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If protecting your personal assets from business liabilities is the only goal you hope to accomplish by creating a separate business structure, then any of the “big three” entity types—limited liability company (LLC), S Corporation, or C Corporation will do the job. However, most business owners also want their company structure to provide them with tax advantages. For this reason, the “pass-through” tax advantages of the LLC or the S Corporation are viewed as particularly appealing.
Pass-through taxation means what the name implies: Profits are not taxed at the company level. Instead, profits, losses, and other tax items are “passed through” to the owners, reported on the individuals’ tax returns, and taxed at the individuals’ tax rates. Pass-through taxation eliminates the specter of dividend income being taxed on both the corporate tax return and on the shareholder’s individual tax return. While the Bush-era tax rates were in effect, the individual tax rates were often far lower than the corresponding corporate tax rate—which gave pass-throughs a definite advantage.
A recent study by the Tax Foundation found that pass-through companies have had an astonishing surge in popularity since the Tax Reform Act of 1986. According to the report, over 90 percent of U.S. businesses are now pass-through entities. The rise of the S Corporation was aided by law changes that increased the maximum number of shareholders from 35 to the current 100, while the LLC’s popularity took off starting in 1997 when the IRS instituted the partnership as the default taxation scheme for multi-member companies. These factors combined with reduced individual tax rates in effect from 2008 through 2012 resulted in the phenomenal growth of the pass-throughs as the business structure of choice.
However, just as your parents pointed out when you were a teenager: “Just because everyone is doing it, doesn’t mean you should.” More often than not, one company structure is better suited to your business or your business objectives than the others.
But, how do you make the choice? You need to balance a number of factors, in addition to limited liability protection. For a comparison of entity types on a range of dimensions, see the CT Smart Chart: What Business Structure Is Best For Your Company? For today, however, we will look at two questions:
As a rule of thumb, the LLC is the most flexible of all of the business forms. In fact, it is so flexible that is can elect to be taxed as an S Corporation, rather than as a partnership. But, this flexibility extends much further than how the company is taxed.
In terms of management, the LLC owners decide how the company will be managed—and who will manage it. While each state provides a default management structure, the LLC owners (who are referred to as members) can adopt an operating agreement that overrides the default terms.
An operating agreement can provide that the company will be run by one or more managers who are selected by the members, overriding the state default is that every member is entitled to fully participate in the day-to-day running of the company. And, as the company’s needs change, the ownership structure can be changed by amending the operating agreement.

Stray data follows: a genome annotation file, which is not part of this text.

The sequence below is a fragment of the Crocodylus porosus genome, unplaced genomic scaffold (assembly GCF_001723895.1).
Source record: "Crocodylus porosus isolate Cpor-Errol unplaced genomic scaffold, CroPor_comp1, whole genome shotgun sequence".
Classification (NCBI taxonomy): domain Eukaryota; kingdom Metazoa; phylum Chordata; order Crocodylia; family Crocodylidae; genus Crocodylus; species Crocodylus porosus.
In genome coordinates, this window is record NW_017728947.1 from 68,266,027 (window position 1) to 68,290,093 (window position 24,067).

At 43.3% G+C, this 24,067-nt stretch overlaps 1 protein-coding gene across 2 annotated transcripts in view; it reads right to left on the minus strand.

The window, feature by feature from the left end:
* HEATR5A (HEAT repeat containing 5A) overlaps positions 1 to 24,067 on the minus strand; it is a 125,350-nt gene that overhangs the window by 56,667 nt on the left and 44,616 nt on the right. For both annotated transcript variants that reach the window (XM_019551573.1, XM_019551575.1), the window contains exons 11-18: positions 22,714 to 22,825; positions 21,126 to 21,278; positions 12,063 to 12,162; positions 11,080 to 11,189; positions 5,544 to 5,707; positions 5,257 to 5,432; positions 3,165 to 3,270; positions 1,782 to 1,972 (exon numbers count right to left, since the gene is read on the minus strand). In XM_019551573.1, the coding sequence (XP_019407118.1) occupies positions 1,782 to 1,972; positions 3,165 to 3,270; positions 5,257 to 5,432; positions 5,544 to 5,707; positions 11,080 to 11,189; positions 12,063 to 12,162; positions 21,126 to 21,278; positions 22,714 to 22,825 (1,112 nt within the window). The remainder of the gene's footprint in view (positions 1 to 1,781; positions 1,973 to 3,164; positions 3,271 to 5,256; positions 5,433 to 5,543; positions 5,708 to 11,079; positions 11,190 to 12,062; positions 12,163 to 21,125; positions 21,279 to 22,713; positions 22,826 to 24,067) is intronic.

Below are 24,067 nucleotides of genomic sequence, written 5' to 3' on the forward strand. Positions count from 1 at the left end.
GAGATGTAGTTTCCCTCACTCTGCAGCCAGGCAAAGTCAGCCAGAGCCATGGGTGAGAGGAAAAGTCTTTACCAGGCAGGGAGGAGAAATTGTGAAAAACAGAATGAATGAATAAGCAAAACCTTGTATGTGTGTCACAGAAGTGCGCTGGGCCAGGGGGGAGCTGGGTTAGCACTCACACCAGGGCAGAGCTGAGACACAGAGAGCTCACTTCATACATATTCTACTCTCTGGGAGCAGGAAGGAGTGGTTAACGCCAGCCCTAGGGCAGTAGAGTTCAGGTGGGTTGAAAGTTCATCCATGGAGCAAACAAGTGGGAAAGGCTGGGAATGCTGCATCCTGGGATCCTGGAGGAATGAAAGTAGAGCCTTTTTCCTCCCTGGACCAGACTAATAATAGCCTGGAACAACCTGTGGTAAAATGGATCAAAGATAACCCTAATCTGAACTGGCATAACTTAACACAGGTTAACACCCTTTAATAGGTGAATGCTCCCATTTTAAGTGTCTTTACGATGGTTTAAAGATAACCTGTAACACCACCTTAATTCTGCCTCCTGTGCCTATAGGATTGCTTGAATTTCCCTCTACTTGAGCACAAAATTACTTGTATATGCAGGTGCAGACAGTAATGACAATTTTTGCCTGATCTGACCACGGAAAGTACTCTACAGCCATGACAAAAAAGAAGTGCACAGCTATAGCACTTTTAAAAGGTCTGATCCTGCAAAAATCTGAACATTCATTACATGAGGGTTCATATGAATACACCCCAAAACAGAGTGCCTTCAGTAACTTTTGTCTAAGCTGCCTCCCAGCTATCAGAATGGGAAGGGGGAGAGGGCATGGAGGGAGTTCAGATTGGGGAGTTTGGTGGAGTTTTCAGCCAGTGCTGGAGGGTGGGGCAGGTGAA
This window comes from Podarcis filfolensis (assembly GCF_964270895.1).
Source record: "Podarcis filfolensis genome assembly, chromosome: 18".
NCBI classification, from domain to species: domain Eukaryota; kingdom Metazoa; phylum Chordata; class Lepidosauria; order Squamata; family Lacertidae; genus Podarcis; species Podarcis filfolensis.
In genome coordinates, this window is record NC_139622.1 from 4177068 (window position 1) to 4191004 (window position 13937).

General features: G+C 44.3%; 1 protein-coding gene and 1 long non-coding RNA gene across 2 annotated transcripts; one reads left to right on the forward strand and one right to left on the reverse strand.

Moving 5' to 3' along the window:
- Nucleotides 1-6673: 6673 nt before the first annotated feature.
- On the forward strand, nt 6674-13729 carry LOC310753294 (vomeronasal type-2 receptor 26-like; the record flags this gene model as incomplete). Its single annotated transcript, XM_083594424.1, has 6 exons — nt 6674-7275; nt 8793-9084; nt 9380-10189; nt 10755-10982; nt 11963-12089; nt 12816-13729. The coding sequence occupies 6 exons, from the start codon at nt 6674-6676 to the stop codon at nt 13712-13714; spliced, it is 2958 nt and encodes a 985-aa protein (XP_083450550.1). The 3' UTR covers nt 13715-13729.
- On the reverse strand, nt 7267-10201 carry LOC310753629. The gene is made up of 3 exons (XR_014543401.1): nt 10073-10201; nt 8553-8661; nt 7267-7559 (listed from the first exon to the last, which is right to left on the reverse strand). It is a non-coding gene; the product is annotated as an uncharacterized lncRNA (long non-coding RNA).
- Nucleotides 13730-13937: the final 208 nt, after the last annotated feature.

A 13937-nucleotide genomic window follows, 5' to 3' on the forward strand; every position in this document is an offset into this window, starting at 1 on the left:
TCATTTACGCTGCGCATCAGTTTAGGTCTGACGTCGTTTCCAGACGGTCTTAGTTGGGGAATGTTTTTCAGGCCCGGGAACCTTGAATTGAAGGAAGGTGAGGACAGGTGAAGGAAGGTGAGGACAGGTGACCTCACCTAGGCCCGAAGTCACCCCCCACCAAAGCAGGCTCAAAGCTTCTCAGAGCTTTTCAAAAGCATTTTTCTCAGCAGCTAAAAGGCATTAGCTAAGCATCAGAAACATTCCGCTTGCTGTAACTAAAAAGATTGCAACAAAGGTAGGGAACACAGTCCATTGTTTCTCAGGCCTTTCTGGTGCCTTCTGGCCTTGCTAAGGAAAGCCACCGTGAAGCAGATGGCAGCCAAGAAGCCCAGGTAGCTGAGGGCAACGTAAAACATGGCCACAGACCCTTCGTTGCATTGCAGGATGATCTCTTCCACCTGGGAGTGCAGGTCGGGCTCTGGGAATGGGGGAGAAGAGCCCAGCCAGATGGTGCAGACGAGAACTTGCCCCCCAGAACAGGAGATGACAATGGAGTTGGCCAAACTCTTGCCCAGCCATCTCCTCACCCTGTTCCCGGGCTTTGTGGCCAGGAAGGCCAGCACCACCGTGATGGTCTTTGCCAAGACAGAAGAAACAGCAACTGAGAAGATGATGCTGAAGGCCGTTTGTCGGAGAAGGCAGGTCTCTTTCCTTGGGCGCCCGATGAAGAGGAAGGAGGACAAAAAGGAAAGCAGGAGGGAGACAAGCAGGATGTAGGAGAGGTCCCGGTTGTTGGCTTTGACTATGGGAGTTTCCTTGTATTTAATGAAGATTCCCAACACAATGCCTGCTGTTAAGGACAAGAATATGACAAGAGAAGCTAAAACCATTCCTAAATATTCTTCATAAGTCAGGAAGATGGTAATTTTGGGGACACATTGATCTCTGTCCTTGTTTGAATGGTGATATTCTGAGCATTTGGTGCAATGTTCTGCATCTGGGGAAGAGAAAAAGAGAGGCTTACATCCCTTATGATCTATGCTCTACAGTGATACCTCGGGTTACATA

In contrast, corporate shareholders do not manage directly—instead their role is limited to electing directors to run the company and voting on certain fundamental changes in the corporation’s structure. (Some states do provide for a “close corporation” that permits direct control by the shareholders where there are only a few shareholders.)
So, if you want maximum flexibility in choosing how the company will be managed, an LLC may be a better option than a corporation.
It seems odd that one question to consider when starting a business is how you plan to exit the business. Yet, thinking about the “end game” can help you choose the best structure for your company. Any business can be transferred by selling the ownership interest in the company, by selling the assets, or by a combination of the two. Because an LLC is generally taxed as a partnership, the tax rules involved in a sale of ownership interests is likely to be far more complex than sales of corporate stock. Structuring the deal properly is essential to avoid very unpleasant surprises at tax time.
It can also make a difference if you plan to exit by transferring ownership to other family members or by selling your company to another company. Often an LLC will enable more tax-advantaged transfers of ownership interests to family members while an S Corporation structure can provide more strategies in third-party acquisitions. While taxes should almost never be the primary driver for a business decision, it is crucial for you to discuss your exit plans with a qualified tax professional when you are making initial decisions regarding the type of entity.
Learn more about the differences among three business entity types: LLC vs S Corp vs C Corp.
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